Perhaps, given the circumstances, now might be a time to give those same pension funds another few years of contribution holidays on the opposite basis: projections suggest that they have too little money in them, too little by such a multiple that filling the void is playing a nasty part in wrecking the long term futures of our corporate sector and killing our economy.
Something has to give here and of course if the projections of future returns turn out to be as wrong now as they were in the 1990s it's all going to look a little silly anyway. Politicians have a fabulous opportunity to push through change and to blame it on Brexit (in this case because our vote has pushed down gilt yields). They should take it. Time for a holiday?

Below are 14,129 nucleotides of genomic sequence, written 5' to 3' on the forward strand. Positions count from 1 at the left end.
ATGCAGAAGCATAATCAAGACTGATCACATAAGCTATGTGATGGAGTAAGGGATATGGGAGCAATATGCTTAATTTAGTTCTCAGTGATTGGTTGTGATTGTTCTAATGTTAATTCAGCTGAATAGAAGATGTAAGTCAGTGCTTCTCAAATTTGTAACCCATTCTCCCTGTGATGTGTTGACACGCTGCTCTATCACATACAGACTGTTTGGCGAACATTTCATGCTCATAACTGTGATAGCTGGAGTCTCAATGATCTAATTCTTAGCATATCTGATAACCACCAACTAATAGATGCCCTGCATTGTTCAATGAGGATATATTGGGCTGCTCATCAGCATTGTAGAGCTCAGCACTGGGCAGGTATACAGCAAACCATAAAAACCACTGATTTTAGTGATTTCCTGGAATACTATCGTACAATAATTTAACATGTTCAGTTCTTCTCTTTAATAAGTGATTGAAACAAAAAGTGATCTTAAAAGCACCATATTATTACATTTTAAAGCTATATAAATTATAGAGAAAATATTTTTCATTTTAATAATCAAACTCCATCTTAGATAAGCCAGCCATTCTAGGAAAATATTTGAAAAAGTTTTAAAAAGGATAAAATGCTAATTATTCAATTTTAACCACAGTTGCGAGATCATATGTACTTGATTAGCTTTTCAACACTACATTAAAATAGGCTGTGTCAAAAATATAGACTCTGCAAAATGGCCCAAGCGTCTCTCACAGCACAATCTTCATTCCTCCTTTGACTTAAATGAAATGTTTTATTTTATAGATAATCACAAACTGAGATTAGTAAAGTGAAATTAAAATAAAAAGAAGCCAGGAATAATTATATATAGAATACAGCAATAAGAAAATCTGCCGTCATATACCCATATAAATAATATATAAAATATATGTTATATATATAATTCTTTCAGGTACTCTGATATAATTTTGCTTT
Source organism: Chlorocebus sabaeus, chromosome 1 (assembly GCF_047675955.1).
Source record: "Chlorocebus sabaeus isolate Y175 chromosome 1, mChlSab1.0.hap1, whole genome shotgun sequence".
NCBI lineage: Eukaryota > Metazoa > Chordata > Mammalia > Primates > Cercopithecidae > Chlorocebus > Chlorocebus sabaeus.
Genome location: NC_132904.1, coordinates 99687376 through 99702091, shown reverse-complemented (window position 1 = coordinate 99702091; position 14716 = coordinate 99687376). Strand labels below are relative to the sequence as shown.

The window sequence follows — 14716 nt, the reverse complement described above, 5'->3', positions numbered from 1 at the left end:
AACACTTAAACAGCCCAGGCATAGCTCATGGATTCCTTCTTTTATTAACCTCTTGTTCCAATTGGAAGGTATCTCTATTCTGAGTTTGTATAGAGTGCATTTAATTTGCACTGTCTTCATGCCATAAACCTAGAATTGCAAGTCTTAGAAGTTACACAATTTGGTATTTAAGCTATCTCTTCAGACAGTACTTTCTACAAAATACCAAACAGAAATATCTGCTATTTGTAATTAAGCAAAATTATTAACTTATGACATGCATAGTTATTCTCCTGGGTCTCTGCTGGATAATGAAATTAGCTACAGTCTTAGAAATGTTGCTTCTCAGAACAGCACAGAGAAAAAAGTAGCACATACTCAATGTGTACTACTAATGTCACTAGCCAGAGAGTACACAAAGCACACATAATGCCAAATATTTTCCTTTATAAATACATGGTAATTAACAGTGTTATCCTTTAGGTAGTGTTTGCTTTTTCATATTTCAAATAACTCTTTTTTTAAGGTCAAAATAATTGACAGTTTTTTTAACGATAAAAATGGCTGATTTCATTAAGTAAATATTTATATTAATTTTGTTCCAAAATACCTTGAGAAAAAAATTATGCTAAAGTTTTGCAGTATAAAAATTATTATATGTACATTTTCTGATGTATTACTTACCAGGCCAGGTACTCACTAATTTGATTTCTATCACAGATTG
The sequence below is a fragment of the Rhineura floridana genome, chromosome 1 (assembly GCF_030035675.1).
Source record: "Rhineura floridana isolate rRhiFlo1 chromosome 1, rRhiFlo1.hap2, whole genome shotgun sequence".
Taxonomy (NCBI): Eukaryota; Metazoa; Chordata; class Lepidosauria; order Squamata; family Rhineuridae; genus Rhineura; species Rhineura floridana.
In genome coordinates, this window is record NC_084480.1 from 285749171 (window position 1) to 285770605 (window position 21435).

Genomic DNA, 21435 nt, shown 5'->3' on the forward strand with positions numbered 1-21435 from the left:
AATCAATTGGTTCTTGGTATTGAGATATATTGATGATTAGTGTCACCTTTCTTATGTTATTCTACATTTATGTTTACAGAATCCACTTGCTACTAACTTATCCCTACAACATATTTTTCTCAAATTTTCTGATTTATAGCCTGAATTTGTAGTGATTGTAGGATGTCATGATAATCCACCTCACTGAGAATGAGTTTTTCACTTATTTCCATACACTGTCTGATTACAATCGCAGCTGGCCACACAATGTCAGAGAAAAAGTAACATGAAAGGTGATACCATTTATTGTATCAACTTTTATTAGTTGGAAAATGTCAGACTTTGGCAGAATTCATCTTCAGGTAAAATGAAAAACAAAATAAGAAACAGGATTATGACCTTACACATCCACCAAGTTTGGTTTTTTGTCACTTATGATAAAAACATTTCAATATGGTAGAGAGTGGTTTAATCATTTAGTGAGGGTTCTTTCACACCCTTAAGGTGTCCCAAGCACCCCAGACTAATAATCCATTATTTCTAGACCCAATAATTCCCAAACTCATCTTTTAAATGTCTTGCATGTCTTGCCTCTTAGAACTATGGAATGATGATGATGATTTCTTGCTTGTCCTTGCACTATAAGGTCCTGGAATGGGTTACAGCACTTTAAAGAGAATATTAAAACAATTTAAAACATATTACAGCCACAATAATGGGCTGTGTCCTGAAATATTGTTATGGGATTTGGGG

This article was first published in the Financial Times
Merryn Somerset Webb started her career in Tokyo at public broadcaster NHK before becoming a Japanese equity broker at what was then Warburgs. She went on to work at SBC and UBS without moving from her desk in Kamiyacho (it was the age of mergers).
After five years in Japan she returned to work in the UK at Paribas. This soon became BNP Paribas. Again, no desk move was required. On leaving the City, Merryn helped The Week magazine with its City pages before becoming the launch editor of MoneyWeek in 2000 and taking on columns first in the Sunday Times and then in 2009 in the Financial Times
Twenty years on, MoneyWeek is the best-selling financial magazine in the UK. Merryn was its Editor in Chief until 2022. She is now a senior columnist at Bloomberg and host of the Merryn Talks Money podcast - but still writes for Moneyweek monthly.
Merryn is also is a non executive director of two investment trusts – BlackRock Throgmorton, and the Murray Income Investment Trust.